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Joe Hockey (Lib-North Sydney) – Maiden Speech

The Liberal member for North Sydney, Joe Hockey, was first elected to the House of Representatives at the 1996 Federal Election.

Prior to entering parliament, Hockey worked as banking and finance lawyer with Corrs Chambers Westgarth. He had also been Director of Policy for John Fahey, the Premier of New South Wales.

Hockey reclaimed the traditionally safe Liberal seat from the independent member Ted Mack, who won it in 1990, was re-elected in 1993 and then retired in 1996.

Hockey was 31 years old when he gave his maiden speech on September 10, 1996. Two years later, he was made Minister for Financial Services and Regulation in the Howard government.

Hockey’s maiden speech was overshadowed by the one that followed it from the member for Oxley, Pauline Hanson.

  • Listen to Hockey’s speech (19m – transcript below)
  • Watch Hockey’s speech (19m)

Hansard transcript of Joe Hockey’s maiden speech to the House of Representatives.

Mr HOCKEY(4.55 p.m.) —I am in Canberra today because I want to make a contribution to the future of Australia. This passion for the future comes about from the personal contact that I have with the past.

It all happened around 80 years ago. On 31 October in 1917. One hour before sunset. Above the sounds of heavy artillery and machine-gun fire, you could hear the steady rhythm of horses hooves—800 tired and thirsty horses, ridden by 800 tired and thirsty men. This was the 4th Light Horse Regiment, hurtling through the smoke and dust towards the Turkish stronghold of Beersheba. Logic, instinct, and every hint of self-preservation would have suggested that this was madness. Armed only with single-shot rifles, bayonets and knives, 800 boys on horses were no match for a heavily fortified town armed with cannons and machine-guns. Our leader, General Harry Chauvel, must have had this same thought. However, he had no choice but to infuse these young men with the belief that the future of the free world lay in their hands.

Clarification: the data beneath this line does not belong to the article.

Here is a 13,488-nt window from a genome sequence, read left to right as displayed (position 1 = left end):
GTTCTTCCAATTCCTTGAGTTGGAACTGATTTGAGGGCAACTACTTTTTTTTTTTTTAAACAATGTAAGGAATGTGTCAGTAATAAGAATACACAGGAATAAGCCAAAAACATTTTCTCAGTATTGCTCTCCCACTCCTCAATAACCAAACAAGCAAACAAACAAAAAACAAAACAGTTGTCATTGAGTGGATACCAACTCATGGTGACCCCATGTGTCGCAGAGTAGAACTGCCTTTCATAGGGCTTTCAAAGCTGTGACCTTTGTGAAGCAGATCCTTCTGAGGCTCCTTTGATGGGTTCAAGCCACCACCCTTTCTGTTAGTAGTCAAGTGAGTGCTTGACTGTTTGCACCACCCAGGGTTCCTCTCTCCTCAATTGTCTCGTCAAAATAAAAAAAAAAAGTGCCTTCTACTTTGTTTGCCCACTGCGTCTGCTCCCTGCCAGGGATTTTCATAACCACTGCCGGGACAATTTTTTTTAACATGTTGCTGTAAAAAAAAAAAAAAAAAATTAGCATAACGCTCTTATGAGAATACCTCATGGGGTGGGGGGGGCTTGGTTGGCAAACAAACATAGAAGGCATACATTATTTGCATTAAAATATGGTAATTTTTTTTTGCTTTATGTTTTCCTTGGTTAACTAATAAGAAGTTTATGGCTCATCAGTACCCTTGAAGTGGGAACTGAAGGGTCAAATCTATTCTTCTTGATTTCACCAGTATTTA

You know the rest of the story. Against impossible odds, 800 young Australians helped change the course of the First World War. Their charge was more than courage. It was more than defiance against oppression. It was an act of pure faith in the future—and perhaps our finest illustration of that quality that we call the Australian spirit. The former Australian Prime Minister, George Reid, aptly described that spirit in this House in 1909 when he said:

There is no country in the world where the people are less paralysed by reverence to the past. There are no people in the world who have fewer fears for the future.

One might ask what relevance that charge on Beersheba has on the Australians of today. I feel proud to be able to stand here and tell you that its spirit can still be touched by every Australian. I feel proud to think that future generations can have that same defiant spirit surging through their veins.

And I am proud to be able to tell you that my grandfather recognised that spirit too. You see, he was in Beersheba not as an Australian, not even as a soldier, but as the deputy district commissioner rebuilding the town after the Turks had been driven out. In many ways, Beersheba defines what it is like to be an Australian. To believe in yourself, to believe in the seemingly insurmountable, and to challenge the future.

Mr Acting Speaker, that future is all around us. The new millennium is approaching at a blinding pace and change is occurring exponentially. I suppose it is understandable for many that this change might be accompanied by growing uncertainty and angst. After all, family life is under increasing social pressure. Long accepted practices and traditions are constantly being questioned. And the tools we use in our everyday lives are becoming more complex.

When you see toddlers playing hide and seek not in their backyards but on an Apple Mac and five-year-old schoolchildren with their feet swinging off the ground thumping away at the keyboard communicating with their friends by the Internet, you realise that things are no longer what they used to be.

Perhaps many of us have forgotten the lesson of Beersheba. That is why I come to this parliament with the inherent belief that the answers to the challenges of the future lie in modern liberalism.